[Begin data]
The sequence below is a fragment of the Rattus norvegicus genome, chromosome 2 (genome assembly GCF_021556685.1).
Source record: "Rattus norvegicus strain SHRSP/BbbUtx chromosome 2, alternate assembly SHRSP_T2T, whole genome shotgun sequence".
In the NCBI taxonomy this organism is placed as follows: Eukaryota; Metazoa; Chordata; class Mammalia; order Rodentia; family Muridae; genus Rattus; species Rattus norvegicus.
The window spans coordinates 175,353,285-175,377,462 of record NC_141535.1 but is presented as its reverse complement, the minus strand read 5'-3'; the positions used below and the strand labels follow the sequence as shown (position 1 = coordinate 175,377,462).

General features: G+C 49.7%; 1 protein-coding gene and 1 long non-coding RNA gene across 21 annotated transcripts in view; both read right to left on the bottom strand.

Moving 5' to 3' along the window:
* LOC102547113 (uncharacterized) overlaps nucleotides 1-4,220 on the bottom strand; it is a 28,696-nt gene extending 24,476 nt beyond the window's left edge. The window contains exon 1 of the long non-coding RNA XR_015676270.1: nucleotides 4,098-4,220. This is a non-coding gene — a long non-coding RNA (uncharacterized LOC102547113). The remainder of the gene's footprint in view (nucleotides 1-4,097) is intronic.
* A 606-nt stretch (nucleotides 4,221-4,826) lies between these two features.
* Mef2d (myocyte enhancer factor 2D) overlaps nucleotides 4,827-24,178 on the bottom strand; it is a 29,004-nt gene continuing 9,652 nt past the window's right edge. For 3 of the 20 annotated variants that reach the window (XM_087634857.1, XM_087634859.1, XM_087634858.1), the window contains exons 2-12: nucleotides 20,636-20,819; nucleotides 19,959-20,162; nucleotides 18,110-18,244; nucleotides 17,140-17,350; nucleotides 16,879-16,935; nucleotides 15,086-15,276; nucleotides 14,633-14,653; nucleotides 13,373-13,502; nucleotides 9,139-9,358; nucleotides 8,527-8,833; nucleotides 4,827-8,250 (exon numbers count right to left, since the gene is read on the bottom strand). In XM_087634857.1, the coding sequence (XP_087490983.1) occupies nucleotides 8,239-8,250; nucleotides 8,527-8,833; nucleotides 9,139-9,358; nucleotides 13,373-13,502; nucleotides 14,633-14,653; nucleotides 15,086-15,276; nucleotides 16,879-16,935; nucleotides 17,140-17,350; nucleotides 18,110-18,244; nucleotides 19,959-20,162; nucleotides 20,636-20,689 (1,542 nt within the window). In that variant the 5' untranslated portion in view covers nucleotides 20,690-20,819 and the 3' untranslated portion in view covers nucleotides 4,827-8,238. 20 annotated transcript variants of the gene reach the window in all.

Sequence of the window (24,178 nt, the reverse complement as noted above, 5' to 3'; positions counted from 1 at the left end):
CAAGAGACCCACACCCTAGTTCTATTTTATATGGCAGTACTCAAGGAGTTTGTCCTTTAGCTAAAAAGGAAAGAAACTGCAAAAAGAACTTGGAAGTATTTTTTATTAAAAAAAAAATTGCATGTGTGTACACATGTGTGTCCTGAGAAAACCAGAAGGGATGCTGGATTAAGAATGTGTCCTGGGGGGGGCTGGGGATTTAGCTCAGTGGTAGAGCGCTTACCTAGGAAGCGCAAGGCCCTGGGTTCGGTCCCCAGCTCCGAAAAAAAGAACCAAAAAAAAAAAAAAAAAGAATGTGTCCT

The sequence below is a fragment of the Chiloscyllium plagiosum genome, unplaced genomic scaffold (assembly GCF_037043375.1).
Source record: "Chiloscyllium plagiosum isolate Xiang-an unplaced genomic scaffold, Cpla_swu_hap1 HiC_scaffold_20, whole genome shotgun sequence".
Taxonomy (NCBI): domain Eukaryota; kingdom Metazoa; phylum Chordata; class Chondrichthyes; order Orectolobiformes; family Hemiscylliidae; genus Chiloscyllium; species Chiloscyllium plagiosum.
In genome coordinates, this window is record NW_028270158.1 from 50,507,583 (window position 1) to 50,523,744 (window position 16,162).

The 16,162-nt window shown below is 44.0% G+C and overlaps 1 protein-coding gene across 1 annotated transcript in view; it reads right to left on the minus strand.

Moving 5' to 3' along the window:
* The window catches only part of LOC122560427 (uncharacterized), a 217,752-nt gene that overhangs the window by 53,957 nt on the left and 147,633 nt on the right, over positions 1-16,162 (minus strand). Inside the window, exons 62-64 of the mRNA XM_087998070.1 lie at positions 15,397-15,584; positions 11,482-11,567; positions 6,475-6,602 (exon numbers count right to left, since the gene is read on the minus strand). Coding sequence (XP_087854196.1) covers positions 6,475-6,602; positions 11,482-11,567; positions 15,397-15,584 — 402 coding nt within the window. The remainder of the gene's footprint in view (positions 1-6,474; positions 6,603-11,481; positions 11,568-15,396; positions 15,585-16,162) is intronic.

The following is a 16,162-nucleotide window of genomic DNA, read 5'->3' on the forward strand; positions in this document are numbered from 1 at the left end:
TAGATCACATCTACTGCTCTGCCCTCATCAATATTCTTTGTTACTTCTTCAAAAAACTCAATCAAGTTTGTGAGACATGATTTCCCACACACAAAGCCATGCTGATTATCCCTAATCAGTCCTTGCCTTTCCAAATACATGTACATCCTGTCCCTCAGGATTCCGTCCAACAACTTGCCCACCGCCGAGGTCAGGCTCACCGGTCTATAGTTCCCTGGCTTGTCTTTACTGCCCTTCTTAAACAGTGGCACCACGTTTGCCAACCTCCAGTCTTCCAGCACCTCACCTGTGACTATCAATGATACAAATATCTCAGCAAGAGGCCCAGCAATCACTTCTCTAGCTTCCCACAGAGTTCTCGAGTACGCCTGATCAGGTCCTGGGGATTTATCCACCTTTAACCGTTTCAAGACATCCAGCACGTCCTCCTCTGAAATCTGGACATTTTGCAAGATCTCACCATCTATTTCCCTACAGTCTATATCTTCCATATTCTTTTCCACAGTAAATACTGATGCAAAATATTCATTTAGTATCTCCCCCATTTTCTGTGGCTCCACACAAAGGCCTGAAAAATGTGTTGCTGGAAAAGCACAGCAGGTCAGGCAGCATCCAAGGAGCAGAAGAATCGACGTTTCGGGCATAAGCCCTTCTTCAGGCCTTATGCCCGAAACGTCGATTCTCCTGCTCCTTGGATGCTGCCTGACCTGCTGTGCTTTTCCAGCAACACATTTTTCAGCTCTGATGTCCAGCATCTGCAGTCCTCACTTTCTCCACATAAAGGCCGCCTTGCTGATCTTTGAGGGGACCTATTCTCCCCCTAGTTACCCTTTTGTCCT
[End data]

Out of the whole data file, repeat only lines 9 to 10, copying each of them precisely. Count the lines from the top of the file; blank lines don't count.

* Mef2d (myocyte enhancer factor 2D) overlaps nucleotides 4,827-24,178 on the bottom strand; it is a 29,004-nt gene continuing 9,652 nt past the window's right edge. For 3 of the 20 annotated variants that reach the window (XM_087634857.1, XM_087634859.1, XM_087634858.1), the window contains exons 2-12: nucleotides 20,636-20,819; nucleotides 19,959-20,162; nucleotides 18,110-18,244; nucleotides 17,140-17,350; nucleotides 16,879-16,935; nucleotides 15,086-15,276; nucleotides 14,633-14,653; nucleotides 13,373-13,502; nucleotides 9,139-9,358; nucleotides 8,527-8,833; nucleotides 4,827-8,250 (exon numbers count right to left, since the gene is read on the bottom strand). In XM_087634857.1, the coding sequence (XP_087490983.1) occupies nucleotides 8,239-8,250; nucleotides 8,527-8,833; nucleotides 9,139-9,358; nucleotides 13,373-13,502; nucleotides 14,633-14,653; nucleotides 15,086-15,276; nucleotides 16,879-16,935; nucleotides 17,140-17,350; nucleotides 18,110-18,244; nucleotides 19,959-20,162; nucleotides 20,636-20,689 (1,542 nt within the window). In that variant the 5' untranslated portion in view covers nucleotides 20,690-20,819 and the 3' untranslated portion in view covers nucleotides 4,827-8,238. 20 annotated transcript variants of the gene reach the window in all.

Sequence of the window (24,178 nt, the reverse complement as noted above, 5' to 3'; positions counted from 1 at the left end):